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Friday, July 29, 2011

Mathematica is self-documenting.


Mathematica is self-documenting. ( That is if you use a mild form of Literary Programming. ) Anyway let me try to prove my point by looking at some code and compare it with two other languages.

Using names.txt (right click and 'Save Link/Target As...'), a 46K text file containing over five-thousand first names, begin by sorting it into alphabetical order. Then working out the alphabetical value for each name, multiply this value by its alphabetical position in the list to obtain a name score.

For example, when the list is sorted into alphabetical order, COLIN, which is worth 3 + 15 + 12 + 9 + 14 = 53, is the 938th name in the list. So, COLIN would obtain a score of 938 53 = 49714.

What is the total of all the name scores in the file?

Source: Euler 22

My solution was:

file = ToFileName[{"C:", "My Dropbox", "Mathematica", "Project Euler"}, "names.txt"];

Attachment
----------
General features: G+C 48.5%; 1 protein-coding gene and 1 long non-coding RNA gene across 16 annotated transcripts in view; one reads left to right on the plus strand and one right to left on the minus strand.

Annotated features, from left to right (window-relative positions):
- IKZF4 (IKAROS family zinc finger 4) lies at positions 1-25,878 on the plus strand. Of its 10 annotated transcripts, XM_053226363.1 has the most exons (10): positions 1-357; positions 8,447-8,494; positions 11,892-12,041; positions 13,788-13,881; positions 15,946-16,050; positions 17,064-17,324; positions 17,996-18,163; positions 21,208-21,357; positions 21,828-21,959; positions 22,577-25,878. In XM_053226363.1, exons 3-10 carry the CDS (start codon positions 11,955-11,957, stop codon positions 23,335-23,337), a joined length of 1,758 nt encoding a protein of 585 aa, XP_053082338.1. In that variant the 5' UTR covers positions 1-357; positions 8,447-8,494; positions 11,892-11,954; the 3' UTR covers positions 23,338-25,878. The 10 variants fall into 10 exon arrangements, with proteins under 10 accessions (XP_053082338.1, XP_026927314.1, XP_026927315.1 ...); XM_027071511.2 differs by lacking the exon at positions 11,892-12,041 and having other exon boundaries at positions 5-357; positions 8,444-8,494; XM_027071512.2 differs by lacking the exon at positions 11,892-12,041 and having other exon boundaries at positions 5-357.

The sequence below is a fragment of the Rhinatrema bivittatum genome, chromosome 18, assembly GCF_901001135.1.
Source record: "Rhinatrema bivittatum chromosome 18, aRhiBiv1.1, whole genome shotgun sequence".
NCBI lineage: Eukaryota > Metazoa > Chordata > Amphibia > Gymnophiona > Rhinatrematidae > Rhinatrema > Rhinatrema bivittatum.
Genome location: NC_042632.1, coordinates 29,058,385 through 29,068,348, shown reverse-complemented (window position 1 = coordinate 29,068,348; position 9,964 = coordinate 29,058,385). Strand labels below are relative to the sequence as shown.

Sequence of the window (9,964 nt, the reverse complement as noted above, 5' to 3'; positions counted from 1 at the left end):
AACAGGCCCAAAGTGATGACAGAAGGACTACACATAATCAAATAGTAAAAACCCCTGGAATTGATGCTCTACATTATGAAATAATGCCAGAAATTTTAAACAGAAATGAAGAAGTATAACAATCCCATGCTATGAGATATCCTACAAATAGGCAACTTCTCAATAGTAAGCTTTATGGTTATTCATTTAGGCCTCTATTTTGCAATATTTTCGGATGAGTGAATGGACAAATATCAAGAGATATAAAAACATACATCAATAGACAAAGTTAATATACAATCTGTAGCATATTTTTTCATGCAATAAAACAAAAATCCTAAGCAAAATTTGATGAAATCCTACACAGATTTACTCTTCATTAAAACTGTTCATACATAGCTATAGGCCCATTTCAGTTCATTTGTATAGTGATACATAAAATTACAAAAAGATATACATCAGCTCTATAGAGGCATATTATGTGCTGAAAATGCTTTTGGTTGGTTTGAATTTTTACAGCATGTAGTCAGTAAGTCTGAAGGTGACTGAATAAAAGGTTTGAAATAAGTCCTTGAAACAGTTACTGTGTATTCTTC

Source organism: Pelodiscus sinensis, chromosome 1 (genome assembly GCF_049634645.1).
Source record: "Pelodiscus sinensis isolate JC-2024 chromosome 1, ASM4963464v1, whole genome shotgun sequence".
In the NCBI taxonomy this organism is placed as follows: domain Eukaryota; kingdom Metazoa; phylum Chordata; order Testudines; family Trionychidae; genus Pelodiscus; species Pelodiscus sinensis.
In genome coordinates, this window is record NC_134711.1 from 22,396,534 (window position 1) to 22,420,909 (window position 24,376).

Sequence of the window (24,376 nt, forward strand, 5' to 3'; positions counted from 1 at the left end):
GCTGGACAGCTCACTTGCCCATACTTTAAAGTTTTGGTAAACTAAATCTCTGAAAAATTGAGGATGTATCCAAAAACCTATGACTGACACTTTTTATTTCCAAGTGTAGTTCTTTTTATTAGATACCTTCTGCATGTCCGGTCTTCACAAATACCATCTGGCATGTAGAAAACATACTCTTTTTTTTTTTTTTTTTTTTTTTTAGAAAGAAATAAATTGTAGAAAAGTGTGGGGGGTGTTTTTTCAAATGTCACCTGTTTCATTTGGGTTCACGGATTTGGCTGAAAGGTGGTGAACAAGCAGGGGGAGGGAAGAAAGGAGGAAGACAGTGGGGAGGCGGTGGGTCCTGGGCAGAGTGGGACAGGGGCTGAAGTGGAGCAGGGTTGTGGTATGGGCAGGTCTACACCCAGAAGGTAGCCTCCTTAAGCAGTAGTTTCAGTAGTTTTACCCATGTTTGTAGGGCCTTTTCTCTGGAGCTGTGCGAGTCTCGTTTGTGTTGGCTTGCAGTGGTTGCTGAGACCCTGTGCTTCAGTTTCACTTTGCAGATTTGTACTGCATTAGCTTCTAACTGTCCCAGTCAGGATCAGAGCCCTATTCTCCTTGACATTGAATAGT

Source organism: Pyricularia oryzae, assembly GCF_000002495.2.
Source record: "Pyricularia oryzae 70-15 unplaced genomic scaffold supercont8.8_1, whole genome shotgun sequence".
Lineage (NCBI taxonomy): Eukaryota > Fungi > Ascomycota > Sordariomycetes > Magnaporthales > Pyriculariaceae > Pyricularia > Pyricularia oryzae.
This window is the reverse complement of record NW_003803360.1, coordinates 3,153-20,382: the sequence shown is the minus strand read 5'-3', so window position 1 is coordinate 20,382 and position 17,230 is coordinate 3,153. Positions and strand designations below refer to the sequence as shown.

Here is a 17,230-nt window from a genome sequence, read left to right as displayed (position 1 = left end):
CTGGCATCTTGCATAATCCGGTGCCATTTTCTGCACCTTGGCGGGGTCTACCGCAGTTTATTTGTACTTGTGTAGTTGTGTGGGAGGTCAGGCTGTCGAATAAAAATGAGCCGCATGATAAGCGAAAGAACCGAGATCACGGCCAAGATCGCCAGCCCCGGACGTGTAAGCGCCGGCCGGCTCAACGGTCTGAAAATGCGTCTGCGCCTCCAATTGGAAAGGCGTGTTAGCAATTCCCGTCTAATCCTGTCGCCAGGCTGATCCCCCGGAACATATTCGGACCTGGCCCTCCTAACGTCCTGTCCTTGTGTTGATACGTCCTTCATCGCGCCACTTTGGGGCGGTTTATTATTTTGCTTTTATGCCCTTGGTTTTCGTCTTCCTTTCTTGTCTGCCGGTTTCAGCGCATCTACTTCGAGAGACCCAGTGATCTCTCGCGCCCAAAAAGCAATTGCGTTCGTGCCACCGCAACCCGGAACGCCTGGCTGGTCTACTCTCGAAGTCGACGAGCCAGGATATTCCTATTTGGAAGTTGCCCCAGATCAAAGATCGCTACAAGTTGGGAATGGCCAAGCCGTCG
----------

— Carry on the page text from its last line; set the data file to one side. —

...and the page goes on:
dta = Sort[ReadList[file, Word, WordSeparators -> { ",", "\",\""}]];
Timing[Sum[ k*Plus @@ (ToCharacterCode[#] - 64 &) /@ Characters[dta[[k]]], {k, 1, Length[dta]}]]

Do you really need the following comments to get an idea what the program does?
Line 1. Address file.
Line 2. Read and parse data
Line 3. Process ( time and present ) data ( ToCharacterCode[] assigns 65 to A and so forth, the file contains names in all uppercase. ) Timing shows the time it took the computer to process line 3. Alternatives for @@ and /@ are the usage of Map and Apply.

Compare this to a solution in Java:

import java.util.*;
public class Problem22 {
    public static void main(String[] args) throws Exception {
	BufferedReader br = new BufferedReader(new FileReader(new File(\"names.txt\")));
	String[] names = br.readLine().split(\",\");
	long sum = 0;
	long count = 1;
	for (int i = 0; i < names.length; i++) {
	    sum += count++ * sum(names[i]);

	System.out.println(\"The sum is: \" + sum);
    static long sum(String name) {
	char[] letters = name.toLowerCase().toCharArray();
	long sum = 0;
	for (int i = 1; i < letters.length - 1; i++) {
	    sum += letters[i] - 96;
	return sum;
Java is known to be verbose, but therefore very readable as well.

Some people get high from coding Haskell... ( I can't guarantee this code works, Haskell is not my thing. No thanks. )

import Control.Monad
import Data.List
import Char
import Control.Applicative
main = (read :: String -> [String]) `liftM` readFile "" >>= \list -> putStrLn $ show $ sum $ zipWith (*) [1..] $ sum . map (\x->ord x - ord 'A' + 1) <$> sort list

I tried to show that Mathematica is self-documenting. Not that any other language is bad or otherwise inferior.

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